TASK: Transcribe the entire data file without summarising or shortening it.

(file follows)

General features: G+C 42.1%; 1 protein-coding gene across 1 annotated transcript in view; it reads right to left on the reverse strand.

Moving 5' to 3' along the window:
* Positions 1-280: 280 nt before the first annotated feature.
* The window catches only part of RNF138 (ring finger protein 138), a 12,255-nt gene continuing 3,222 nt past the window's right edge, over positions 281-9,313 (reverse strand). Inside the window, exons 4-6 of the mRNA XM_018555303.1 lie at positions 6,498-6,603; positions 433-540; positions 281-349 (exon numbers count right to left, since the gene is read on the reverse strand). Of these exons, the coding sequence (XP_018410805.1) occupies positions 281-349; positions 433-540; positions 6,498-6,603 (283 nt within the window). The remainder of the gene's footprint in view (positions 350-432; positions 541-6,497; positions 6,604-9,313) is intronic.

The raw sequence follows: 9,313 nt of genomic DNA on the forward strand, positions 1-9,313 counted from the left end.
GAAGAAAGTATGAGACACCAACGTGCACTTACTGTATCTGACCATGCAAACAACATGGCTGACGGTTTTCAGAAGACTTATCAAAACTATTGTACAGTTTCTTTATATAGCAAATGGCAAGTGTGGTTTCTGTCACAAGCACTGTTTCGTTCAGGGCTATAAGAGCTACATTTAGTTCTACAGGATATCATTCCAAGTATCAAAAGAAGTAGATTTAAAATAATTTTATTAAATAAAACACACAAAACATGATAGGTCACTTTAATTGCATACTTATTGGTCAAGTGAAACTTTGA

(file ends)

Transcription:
General features: G+C 42.1%; 1 protein-coding gene across 1 annotated transcript in view; it reads right to left on the reverse strand.

Moving 5' to 3' along the window:
* Positions 1-280: 280 nt before the first annotated feature.
* The window catches only part of RNF138 (ring finger protein 138), a 12,255-nt gene continuing 3,222 nt past the window's right edge, over positions 281-9,313 (reverse strand). Inside the window, exons 4-6 of the mRNA XM_018555303.1 lie at positions 6,498-6,603; positions 433-540; positions 281-349 (exon numbers count right to left, since the gene is read on the reverse strand). Of these exons, the coding sequence (XP_018410805.1) occupies positions 281-349; positions 433-540; positions 6,498-6,603 (283 nt within the window). The remainder of the gene's footprint in view (positions 350-432; positions 541-6,497; positions 6,604-9,313) is intronic.

The raw sequence follows: 9,313 nt of genomic DNA on the forward strand, positions 1-9,313 counted from the left end.
GAAGAAAGTATGAGACACCAACGTGCACTTACTGTATCTGACCATGCAAACAACATGGCTGACGGTTTTCAGAAGACTTATCAAAACTATTGTACAGTTTCTTTATATAGCAAATGGCAAGTGTGGTTTCTGTCACAAGCACTGTTTCGTTCAGGGCTATAAGAGCTACATTTAGTTCTACAGGATATCATTCCAAGTATCAAAAGAAGTAGATTTAAAATAATTTTATTAAATAAAACACACAAAACATGATAGGTCACTTTAATTGCATACTTATTGGTCAAGTGAAACTTTGA